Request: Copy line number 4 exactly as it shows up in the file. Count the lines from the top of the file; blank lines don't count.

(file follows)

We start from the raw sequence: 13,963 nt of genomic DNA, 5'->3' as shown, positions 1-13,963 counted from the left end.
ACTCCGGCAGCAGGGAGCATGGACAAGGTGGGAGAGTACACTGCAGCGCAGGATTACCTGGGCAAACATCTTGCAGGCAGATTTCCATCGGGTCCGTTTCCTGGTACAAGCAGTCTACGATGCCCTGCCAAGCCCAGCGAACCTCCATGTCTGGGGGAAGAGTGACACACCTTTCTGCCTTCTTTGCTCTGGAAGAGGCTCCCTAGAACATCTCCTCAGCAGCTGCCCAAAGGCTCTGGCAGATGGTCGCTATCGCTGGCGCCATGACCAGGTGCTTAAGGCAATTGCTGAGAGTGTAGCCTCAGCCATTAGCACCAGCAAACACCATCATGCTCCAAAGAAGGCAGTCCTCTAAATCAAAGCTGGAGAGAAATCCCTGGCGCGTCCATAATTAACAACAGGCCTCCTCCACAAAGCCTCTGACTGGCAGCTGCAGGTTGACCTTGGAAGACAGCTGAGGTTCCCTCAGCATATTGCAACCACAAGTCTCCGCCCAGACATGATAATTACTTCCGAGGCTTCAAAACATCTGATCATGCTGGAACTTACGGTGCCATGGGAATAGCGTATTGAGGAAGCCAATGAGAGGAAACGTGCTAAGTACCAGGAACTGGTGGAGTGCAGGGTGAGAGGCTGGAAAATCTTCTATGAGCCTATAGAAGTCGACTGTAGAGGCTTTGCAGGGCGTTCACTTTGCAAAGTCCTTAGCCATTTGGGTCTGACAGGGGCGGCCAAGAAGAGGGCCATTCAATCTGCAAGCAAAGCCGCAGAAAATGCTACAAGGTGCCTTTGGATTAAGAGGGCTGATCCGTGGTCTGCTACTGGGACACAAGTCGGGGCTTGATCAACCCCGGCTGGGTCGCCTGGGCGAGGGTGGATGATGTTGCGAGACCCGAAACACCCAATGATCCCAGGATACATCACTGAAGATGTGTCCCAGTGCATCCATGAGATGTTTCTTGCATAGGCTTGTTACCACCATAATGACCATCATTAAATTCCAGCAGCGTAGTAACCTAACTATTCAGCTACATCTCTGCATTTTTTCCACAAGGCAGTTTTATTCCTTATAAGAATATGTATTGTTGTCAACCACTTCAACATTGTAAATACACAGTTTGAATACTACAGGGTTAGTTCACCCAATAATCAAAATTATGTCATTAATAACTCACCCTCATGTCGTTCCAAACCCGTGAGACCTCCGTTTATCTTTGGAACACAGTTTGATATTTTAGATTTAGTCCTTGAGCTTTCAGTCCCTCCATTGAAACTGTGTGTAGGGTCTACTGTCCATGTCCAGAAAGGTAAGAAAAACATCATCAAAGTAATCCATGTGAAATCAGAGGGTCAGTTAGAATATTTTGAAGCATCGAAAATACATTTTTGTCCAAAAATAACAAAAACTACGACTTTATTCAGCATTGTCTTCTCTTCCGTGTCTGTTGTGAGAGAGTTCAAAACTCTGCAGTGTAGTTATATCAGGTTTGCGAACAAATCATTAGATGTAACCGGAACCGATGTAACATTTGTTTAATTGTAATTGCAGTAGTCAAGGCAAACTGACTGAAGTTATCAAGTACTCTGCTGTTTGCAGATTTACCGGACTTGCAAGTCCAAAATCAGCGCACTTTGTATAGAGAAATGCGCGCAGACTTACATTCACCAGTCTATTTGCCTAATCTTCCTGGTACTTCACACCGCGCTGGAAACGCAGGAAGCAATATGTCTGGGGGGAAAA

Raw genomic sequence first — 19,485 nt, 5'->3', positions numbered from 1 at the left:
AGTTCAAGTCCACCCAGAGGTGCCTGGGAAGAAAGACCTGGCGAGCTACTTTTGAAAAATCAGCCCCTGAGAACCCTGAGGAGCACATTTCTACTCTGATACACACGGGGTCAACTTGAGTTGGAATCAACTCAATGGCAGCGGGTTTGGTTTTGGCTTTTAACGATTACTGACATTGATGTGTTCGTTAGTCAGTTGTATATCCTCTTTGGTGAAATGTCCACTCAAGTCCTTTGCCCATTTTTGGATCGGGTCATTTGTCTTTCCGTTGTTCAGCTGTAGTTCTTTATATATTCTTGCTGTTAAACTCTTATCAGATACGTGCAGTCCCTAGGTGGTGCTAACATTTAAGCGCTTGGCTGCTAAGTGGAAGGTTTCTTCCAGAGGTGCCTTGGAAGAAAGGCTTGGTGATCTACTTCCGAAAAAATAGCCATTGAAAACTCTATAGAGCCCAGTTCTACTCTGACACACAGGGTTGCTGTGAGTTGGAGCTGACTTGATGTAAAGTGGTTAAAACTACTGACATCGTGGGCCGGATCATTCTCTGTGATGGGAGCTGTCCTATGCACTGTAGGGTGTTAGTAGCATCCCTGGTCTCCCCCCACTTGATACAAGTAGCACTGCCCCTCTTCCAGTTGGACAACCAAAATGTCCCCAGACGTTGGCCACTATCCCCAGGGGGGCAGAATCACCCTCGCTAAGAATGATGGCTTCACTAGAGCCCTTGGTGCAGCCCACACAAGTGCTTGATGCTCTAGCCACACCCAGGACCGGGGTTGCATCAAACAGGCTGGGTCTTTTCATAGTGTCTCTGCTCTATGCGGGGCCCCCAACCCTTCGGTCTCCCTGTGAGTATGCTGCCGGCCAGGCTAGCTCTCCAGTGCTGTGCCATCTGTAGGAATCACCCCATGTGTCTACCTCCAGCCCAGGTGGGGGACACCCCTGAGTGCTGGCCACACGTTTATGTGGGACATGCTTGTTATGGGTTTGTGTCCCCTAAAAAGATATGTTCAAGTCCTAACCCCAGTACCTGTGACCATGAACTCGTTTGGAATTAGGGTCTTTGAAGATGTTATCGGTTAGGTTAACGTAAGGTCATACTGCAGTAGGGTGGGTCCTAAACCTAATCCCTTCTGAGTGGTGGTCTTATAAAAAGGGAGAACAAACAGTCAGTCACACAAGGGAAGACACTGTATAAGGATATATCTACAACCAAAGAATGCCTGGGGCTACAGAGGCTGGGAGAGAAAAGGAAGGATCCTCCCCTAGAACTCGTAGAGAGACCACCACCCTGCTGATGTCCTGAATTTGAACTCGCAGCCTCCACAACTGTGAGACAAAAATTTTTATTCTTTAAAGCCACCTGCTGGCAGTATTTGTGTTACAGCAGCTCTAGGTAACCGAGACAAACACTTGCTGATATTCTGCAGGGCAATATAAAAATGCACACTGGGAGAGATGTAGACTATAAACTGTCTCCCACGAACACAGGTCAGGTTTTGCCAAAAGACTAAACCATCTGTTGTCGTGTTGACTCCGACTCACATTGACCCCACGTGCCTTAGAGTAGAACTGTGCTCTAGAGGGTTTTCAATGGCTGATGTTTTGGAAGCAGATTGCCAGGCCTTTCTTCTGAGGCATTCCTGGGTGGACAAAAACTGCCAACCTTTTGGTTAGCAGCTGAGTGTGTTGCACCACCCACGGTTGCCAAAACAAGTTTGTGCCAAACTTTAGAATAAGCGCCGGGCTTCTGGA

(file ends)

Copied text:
AGTTCAAGTCCACCCAGAGGTGCCTGGGAAGAAAGACCTGGCGAGCTACTTTTGAAAAATCAGCCCCTGAGAACCCTGAGGAGCACATTTCTACTCTGATACACACGGGGTCAACTTGAGTTGGAATCAACTCAATGGCAGCGGGTTTGGTTTTGGCTTTTAACGATTACTGACATTGATGTGTTCGTTAGTCAGTTGTATATCCTCTTTGGTGAAATGTCCACTCAAGTCCTTTGCCCATTTTTGGATCGGGTCATTTGTCTTTCCGTTGTTCAGCTGTAGTTCTTTATATATTCTTGCTGTTAAACTCTTATCAGATACGTGCAGTCCCTAGGTGGTGCTAACATTTAAGCGCTTGGCTGCTAAGTGGAAGGTTTCTTCCAGAGGTGCCTTGGAAGAAAGGCTTGGTGATCTACTTCCGAAAAAATAGCCATTGAAAACTCTATAGAGCCCAGTTCTACTCTGACACACAGGGTTGCTGTGAGTTGGAGCTGACTTGATGTAAAGTGGTTAAAACTACTGACATCGTGGGCCGGATCATTCTCTGTGATGGGAGCTGTCCTATGCACTGTAGGGTGTTAGTAGCATCCCTGGTCTCCCCCCACTTGATACAAGTAGCACTGCCCCTCTTCCAGTTGGACAACCAAAATGTCCCCAGACGTTGGCCACTATCCCCAGGGGGGCAGAATCACCCTCGCTAAGAATGATGGCTTCACTAGAGCCCTTGGTGCAGCCCACACAAGTGCTTGATGCTCTAGCCACACCCAGGACCGGGGTTGCATCAAACAGGCTGGGTCTTTTCATAGTGTCTCTGCTCTATGCGGGGCCCCCAACCCTTCGGTCTCCCTGTGAGTATGCTGCCGGCCAGGCTAGCTCTCCAGTGCTGTGCCATCTGTAGGAATCACCCCATGTGTCTACCTCCAGCCCAGGTGGGGGACACCCCTGAGTGCTGGCCACACGTTTATGTGGGACATGCTTGTTATGGGTTTGTGTCCCCTAAAAAGATATGTTCAAGTCCTAACCCCAGTACCTGTGACCATGAACTCGTTTGGAATTAGGGTCTTTGAAGATGTTATCGGTTAGGTTAACGTAAGGTCATACTGCAGTAGGGTGGGTCCTAAACCTAATCCCTTCTGAGTGGTGGTCTTATAAAAAGGGAGAACAAACAGTCAGTCACACAAGGGAAGACACTGTATAAGGATATATCTACAACCAAAGAATGCCTGGGGCTACAGAGGCTGGGAGAGAAAAGGAAGGATCCTCCCCTAGAACTCGTAGAGAGACCACCACCCTGCTGATGTCCTGAATTTGAACTCGCAGCCTCCACAACTGTGAGACAAAAATTTTTATTCTTTAAAGCCACCTGCTGGCAGTATTTGTGTTACAGCAGCTCTAGGTAACCGAGACAAACACTTGCTGATATTCTGCAGGGCAATATAAAAATGCACACTGGGAGAGATGTAGACTATAAACTGTCTCCCACGAACACAGGTCAGGTTTTGCCAAAAGACTAAACCATCTGTTGTCGTGTTGACTCCGACTCACATTGACCCCACGTGCCTTAGAGTAGAACTGTGCTCTAGAGGGTTTTCAATGGCTGATGTTTTGGAAGCAGATTGCCAGGCCTTTCTTCTGAGGCATTCCTGGGTGGACAAAAACTGCCAACCTTTTGGTTAGCAGCTGAGTGTGTTGCACCACCCACGGTTGCCAAAACAAGTTTGTGCCAAACTTTAGAATAAGCGCCGGGCTTCTGGA